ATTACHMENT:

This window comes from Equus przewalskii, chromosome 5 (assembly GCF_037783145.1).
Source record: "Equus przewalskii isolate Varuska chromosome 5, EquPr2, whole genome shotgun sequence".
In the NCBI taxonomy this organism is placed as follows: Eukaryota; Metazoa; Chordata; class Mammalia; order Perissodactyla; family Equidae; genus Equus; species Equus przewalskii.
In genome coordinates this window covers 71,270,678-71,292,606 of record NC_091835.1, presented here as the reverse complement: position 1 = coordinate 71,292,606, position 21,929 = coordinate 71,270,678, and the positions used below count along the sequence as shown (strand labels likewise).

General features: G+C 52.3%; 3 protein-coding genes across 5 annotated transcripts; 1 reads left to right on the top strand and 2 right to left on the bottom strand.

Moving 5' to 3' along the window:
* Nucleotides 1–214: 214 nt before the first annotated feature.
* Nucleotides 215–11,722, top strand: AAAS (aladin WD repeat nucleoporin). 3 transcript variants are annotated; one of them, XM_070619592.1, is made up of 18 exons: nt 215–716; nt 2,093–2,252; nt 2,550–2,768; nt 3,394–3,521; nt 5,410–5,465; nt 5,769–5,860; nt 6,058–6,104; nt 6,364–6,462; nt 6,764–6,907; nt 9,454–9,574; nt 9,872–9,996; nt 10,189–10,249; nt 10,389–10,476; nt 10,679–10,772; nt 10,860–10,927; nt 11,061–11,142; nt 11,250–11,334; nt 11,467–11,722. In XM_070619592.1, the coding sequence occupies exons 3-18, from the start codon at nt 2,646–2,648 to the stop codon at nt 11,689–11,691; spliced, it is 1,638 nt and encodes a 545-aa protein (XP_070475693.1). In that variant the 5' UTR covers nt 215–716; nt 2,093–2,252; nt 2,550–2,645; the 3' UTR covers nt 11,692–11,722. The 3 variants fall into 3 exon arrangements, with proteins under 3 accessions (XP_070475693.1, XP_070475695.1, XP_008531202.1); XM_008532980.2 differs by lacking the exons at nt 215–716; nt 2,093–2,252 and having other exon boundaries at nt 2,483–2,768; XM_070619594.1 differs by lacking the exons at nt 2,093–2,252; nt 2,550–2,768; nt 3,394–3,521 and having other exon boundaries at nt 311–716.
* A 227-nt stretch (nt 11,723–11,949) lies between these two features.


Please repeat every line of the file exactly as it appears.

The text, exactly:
This window comes from Equus przewalskii, chromosome 5 (assembly GCF_037783145.1).
Source record: "Equus przewalskii isolate Varuska chromosome 5, EquPr2, whole genome shotgun sequence".
In the NCBI taxonomy this organism is placed as follows: Eukaryota; Metazoa; Chordata; class Mammalia; order Perissodactyla; family Equidae; genus Equus; species Equus przewalskii.
In genome coordinates this window covers 71,270,678-71,292,606 of record NC_091835.1, presented here as the reverse complement: position 1 = coordinate 71,292,606, position 21,929 = coordinate 71,270,678, and the positions used below count along the sequence as shown (strand labels likewise).

General features: G+C 52.3%; 3 protein-coding genes across 5 annotated transcripts; 1 reads left to right on the top strand and 2 right to left on the bottom strand.

Moving 5' to 3' along the window:
* Nucleotides 1–214: 214 nt before the first annotated feature.
* Nucleotides 215–11,722, top strand: AAAS (aladin WD repeat nucleoporin). 3 transcript variants are annotated; one of them, XM_070619592.1, is made up of 18 exons: nt 215–716; nt 2,093–2,252; nt 2,550–2,768; nt 3,394–3,521; nt 5,410–5,465; nt 5,769–5,860; nt 6,058–6,104; nt 6,364–6,462; nt 6,764–6,907; nt 9,454–9,574; nt 9,872–9,996; nt 10,189–10,249; nt 10,389–10,476; nt 10,679–10,772; nt 10,860–10,927; nt 11,061–11,142; nt 11,250–11,334; nt 11,467–11,722. In XM_070619592.1, the coding sequence occupies exons 3-18, from the start codon at nt 2,646–2,648 to the stop codon at nt 11,689–11,691; spliced, it is 1,638 nt and encodes a 545-aa protein (XP_070475693.1). In that variant the 5' UTR covers nt 215–716; nt 2,093–2,252; nt 2,550–2,645; the 3' UTR covers nt 11,692–11,722. The 3 variants fall into 3 exon arrangements, with proteins under 3 accessions (XP_070475693.1, XP_070475695.1, XP_008531202.1); XM_008532980.2 differs by lacking the exons at nt 215–716; nt 2,093–2,252 and having other exon boundaries at nt 2,483–2,768; XM_070619594.1 differs by lacking the exons at nt 2,093–2,252; nt 2,550–2,768; nt 3,394–3,521 and having other exon boundaries at nt 311–716.
* A 227-nt stretch (nt 11,723–11,949) lies between these two features.